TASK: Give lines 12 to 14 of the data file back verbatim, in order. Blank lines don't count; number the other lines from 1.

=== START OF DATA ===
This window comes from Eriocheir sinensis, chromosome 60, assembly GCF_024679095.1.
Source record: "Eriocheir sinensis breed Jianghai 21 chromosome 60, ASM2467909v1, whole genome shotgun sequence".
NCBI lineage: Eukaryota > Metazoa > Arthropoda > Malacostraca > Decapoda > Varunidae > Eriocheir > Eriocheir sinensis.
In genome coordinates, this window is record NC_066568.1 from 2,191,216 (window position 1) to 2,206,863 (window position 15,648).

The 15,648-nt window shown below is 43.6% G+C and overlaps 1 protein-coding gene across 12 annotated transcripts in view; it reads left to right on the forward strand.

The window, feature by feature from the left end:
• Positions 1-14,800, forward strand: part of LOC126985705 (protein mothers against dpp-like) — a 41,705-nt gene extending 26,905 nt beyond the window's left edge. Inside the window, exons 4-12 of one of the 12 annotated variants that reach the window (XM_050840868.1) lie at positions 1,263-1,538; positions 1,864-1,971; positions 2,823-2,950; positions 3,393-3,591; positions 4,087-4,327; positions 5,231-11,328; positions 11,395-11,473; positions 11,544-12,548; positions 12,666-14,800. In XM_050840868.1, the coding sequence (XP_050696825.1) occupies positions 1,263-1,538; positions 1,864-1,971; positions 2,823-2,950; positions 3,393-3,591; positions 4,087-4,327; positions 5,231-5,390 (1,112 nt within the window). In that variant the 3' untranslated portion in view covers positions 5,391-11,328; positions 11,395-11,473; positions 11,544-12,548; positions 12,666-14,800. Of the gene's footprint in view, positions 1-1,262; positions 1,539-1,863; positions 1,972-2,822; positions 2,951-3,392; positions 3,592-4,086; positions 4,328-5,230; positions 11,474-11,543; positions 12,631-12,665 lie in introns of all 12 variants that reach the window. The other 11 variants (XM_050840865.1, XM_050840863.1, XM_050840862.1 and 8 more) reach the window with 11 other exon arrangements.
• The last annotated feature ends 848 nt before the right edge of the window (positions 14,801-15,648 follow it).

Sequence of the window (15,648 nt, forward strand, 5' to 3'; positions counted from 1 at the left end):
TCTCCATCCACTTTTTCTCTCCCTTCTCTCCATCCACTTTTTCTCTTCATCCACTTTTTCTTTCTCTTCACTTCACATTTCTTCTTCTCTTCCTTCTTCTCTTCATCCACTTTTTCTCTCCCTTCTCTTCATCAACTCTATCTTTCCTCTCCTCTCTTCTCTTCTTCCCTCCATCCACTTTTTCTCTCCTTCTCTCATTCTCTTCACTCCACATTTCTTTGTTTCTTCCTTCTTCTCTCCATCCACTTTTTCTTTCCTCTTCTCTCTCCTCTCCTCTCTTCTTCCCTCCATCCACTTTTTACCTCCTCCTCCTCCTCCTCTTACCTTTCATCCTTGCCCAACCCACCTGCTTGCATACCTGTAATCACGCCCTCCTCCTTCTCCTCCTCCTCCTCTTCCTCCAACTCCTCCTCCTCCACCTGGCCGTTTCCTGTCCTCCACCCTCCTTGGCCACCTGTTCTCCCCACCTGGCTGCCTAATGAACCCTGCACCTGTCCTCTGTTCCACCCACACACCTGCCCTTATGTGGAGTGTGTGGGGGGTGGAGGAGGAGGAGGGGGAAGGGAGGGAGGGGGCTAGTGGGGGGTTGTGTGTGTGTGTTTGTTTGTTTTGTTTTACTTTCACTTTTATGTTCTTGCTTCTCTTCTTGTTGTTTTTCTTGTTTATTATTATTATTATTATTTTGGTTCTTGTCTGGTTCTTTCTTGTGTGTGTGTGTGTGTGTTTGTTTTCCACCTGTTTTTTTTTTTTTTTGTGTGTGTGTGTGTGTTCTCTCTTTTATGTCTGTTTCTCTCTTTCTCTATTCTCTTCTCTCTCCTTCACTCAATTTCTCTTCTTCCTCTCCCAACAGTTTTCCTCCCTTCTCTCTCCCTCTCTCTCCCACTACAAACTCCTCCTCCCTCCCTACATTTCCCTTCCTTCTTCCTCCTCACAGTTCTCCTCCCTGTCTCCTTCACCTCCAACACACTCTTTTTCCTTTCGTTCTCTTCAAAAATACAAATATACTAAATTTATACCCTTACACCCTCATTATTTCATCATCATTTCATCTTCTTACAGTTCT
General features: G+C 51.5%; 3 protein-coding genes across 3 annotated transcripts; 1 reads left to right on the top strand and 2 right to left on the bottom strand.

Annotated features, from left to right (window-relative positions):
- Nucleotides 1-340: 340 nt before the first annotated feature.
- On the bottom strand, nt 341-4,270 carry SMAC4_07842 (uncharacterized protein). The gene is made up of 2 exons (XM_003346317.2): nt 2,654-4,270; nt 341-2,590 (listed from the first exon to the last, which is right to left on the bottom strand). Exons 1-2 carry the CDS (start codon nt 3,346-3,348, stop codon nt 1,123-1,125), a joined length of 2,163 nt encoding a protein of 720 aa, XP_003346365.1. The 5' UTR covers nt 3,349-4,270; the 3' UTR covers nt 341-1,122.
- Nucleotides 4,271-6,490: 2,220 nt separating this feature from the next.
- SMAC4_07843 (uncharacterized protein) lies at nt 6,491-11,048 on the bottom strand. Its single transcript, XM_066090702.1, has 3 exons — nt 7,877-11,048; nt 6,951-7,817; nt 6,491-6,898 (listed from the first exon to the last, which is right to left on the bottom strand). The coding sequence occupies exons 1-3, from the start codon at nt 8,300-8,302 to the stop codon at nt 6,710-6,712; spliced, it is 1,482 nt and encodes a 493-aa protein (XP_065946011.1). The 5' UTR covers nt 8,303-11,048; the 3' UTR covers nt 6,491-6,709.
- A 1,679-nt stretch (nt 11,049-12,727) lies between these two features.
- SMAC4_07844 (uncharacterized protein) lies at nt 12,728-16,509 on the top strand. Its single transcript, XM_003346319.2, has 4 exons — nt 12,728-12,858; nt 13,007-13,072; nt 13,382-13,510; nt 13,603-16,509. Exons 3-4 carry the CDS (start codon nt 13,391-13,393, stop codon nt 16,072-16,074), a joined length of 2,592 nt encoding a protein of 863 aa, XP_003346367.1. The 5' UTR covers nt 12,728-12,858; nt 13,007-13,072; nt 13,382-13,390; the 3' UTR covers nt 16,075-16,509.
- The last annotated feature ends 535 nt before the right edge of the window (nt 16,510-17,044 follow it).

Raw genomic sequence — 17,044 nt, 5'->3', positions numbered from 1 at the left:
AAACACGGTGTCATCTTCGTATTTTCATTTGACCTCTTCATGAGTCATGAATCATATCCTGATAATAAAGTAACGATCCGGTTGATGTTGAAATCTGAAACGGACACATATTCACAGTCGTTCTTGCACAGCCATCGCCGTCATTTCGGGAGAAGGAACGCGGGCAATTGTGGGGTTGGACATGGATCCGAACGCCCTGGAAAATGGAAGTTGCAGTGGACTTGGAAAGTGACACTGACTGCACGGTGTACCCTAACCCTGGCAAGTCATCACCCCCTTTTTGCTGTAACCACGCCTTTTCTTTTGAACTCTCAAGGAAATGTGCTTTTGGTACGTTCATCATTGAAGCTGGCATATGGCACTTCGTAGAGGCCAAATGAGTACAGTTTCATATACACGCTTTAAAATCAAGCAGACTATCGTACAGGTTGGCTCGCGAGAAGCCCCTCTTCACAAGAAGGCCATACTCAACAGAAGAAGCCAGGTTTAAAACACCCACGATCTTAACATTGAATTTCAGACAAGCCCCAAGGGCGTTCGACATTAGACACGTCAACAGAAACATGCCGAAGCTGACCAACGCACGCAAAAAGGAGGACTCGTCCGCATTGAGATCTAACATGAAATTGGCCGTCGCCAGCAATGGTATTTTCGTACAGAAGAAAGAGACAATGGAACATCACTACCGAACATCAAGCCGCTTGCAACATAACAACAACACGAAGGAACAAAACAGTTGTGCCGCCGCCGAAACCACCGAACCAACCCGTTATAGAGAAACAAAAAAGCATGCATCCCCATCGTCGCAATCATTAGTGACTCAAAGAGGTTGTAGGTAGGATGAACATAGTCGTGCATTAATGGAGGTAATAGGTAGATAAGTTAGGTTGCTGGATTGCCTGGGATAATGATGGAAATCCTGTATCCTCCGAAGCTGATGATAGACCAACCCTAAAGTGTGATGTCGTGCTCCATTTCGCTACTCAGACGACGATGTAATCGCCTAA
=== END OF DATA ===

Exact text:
Annotated features, from left to right (window-relative positions):
- Nucleotides 1-340: 340 nt before the first annotated feature.
- On the bottom strand, nt 341-4,270 carry SMAC4_07842 (uncharacterized protein). The gene is made up of 2 exons (XM_003346317.2): nt 2,654-4,270; nt 341-2,590 (listed from the first exon to the last, which is right to left on the bottom strand). Exons 1-2 carry the CDS (start codon nt 3,346-3,348, stop codon nt 1,123-1,125), a joined length of 2,163 nt encoding a protein of 720 aa, XP_003346365.1. The 5' UTR covers nt 3,349-4,270; the 3' UTR covers nt 341-1,122.